‘Purify’ – The main riff here sounds like it’s been used at least seven times on St Anger so far. “PYURIFAHH, YOU AND AHH,” barks Hetfield on an irritating number of occasions. The only real rival to ‘My World’ for the contender for the worst thing on St Anger. Or ever. I’m not sure anymore.
‘All Within My Hands’ – The fact that this is the last song on the album may be causing artificially positive feelings, but this is certainly better than its predecessor, and in truth probably one of the better songs on the album’s second half. At this point though all of Metallica’s ideas for Anger were exhausted long ago, and it feels like a blessing that this is the final track.
Okay. Deep breaths. That wasn’t so bad. St. Anger really is something of a mess, but there’s enough there to make the whole experience somewhat endearing. There are one or two tracks here bordering on excellent, and it certainly isn’t as horrifying an experience as some would have you believe. The decision to go back to basics for the follow up Death Magnetic does seem to have been the right one, but it would be wrong to outright dismiss the experimentation attempted on St. Anger. It will sadly live in infamy due to its heated reception (more from fans than critics, in truth), but hopefully its reputation alone is enough to draw the morbidly curious in the years to come, so they can see for themselves that there is more substance here than folklore would have them believe.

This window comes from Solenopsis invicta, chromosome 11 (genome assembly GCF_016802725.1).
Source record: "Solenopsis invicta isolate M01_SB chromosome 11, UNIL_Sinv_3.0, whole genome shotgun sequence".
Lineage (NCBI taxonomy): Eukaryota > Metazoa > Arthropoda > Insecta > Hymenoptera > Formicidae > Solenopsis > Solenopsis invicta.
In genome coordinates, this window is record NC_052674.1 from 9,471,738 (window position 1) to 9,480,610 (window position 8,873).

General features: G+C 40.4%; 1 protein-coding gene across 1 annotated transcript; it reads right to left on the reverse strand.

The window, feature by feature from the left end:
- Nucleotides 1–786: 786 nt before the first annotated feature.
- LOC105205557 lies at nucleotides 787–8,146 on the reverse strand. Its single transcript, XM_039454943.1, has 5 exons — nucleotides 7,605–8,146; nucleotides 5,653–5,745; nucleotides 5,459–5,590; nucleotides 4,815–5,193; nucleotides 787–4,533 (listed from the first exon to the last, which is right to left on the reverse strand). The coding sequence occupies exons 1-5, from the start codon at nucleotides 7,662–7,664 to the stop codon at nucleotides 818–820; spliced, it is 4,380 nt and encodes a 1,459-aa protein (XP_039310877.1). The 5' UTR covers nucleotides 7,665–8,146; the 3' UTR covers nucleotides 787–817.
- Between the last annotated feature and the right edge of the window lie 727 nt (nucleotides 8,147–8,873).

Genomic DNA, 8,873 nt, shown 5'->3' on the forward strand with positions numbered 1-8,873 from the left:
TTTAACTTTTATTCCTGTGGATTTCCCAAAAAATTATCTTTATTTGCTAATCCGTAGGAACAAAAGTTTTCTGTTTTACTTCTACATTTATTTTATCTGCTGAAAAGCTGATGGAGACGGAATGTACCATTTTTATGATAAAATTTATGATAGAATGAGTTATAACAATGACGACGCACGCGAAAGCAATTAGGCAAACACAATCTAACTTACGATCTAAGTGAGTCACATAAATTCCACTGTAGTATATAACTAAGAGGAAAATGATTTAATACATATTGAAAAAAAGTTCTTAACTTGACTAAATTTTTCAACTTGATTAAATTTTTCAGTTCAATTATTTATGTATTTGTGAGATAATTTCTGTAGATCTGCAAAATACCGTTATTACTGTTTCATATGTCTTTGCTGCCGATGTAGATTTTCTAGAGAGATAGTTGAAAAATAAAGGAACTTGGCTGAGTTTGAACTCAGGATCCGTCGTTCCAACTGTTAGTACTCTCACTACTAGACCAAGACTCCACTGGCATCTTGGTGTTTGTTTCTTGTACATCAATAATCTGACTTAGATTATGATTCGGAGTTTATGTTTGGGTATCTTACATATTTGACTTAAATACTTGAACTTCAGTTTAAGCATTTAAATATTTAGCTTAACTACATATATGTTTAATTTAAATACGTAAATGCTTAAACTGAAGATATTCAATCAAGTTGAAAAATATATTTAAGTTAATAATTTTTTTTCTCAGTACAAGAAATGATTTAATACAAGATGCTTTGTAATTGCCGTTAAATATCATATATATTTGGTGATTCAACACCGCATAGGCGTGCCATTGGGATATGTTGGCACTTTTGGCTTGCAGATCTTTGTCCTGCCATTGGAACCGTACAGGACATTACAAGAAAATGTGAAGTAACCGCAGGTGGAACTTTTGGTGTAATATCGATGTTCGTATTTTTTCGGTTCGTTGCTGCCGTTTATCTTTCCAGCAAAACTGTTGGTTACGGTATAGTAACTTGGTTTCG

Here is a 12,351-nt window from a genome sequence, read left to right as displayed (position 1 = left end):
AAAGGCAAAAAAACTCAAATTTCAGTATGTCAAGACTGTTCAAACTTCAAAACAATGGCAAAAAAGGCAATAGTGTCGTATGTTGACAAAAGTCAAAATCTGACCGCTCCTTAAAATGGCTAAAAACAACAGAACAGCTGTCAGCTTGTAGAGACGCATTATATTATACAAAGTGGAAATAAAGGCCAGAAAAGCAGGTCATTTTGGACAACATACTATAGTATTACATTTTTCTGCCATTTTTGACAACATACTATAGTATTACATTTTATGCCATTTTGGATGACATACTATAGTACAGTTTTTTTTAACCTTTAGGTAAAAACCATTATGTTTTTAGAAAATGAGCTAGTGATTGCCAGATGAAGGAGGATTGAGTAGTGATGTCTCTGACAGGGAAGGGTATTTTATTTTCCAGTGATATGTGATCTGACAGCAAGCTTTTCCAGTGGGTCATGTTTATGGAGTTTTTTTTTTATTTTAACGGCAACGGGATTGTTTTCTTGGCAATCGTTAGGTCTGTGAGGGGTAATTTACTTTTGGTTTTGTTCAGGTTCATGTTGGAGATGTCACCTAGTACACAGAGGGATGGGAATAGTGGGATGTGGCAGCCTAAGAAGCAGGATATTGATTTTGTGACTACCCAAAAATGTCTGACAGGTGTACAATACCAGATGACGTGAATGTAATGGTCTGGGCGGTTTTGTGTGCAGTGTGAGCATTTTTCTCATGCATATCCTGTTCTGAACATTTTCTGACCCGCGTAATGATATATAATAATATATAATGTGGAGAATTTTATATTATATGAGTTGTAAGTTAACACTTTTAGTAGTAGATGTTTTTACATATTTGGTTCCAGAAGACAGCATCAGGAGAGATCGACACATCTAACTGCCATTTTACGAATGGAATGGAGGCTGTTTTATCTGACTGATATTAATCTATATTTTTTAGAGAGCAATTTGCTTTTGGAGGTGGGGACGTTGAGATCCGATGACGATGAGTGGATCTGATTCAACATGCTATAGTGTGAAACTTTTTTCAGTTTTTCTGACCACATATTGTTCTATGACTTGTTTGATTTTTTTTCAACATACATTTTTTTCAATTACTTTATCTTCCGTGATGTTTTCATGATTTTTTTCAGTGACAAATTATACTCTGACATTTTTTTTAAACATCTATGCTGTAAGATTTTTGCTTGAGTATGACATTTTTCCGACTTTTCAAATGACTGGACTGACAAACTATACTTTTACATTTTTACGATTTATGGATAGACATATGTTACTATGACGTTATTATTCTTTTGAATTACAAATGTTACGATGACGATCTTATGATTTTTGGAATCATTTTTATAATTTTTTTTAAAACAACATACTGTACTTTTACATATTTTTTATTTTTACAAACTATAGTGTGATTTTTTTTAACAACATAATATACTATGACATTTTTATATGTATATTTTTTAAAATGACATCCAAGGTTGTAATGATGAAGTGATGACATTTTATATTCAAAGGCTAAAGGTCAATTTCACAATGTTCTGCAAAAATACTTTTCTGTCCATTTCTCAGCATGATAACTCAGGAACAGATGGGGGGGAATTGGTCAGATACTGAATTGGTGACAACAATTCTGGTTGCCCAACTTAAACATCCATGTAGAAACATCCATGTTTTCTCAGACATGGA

Moving onto Lulu, I note that the largely spoken word effort was described as “a catastrophic failure on almost every level”, so please forgive my rapidly growing sense of dread. Still, I had minimal expectations for St. Anger and that ended up being tolerable, so Lulu can’t be that intolerable, can it?
‘Brandenburg Gate’ – Well, shit. This isn’t the start I was hoping for. A crushingly dull guitar riff, Ulrich at his most grating, Hetfield yelling “SMALL TOWN GURRRL” on loop – and to top it off, Reed’s spoken word ramblings don’t seem to have even the loosest connection to anything else happening around him. I genuinely checked if there was audio from a rogue web ad playing when listening to this for the first time. (As an aside, I’m going to choose a lyrical highlight from every song on Lulu, as there are some absolute gems here).
Lyrical highlight: “I would cut my legs and tits off when I think of Boris Karloff and Kinski in the dark of the moon”